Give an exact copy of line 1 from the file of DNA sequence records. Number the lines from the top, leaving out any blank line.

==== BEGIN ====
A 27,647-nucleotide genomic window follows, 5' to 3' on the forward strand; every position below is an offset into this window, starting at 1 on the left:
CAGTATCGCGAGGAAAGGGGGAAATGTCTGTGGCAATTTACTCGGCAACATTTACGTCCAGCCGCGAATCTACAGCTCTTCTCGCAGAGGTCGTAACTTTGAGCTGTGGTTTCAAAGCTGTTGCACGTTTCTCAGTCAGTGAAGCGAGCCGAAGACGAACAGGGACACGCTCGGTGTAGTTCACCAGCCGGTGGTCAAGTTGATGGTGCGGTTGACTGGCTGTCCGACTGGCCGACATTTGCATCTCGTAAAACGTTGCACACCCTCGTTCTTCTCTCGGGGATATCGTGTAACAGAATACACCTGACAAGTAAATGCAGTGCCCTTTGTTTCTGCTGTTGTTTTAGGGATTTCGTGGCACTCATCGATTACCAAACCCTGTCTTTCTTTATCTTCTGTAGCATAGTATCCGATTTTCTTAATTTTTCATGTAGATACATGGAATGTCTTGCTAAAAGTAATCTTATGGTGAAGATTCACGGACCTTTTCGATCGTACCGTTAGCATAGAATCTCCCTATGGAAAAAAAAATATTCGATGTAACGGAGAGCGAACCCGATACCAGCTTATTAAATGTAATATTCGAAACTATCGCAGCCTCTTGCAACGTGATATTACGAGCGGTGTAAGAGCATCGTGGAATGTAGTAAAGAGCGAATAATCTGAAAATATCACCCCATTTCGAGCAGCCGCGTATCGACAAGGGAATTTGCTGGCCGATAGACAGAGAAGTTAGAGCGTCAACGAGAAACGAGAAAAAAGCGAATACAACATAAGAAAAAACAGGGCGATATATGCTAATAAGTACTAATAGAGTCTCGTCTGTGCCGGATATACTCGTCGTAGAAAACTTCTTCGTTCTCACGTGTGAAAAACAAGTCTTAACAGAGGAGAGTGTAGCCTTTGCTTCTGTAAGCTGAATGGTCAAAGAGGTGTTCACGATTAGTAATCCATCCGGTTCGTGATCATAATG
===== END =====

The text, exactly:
A 27,647-nucleotide genomic window follows, 5' to 3' on the forward strand; every position below is an offset into this window, starting at 1 on the left: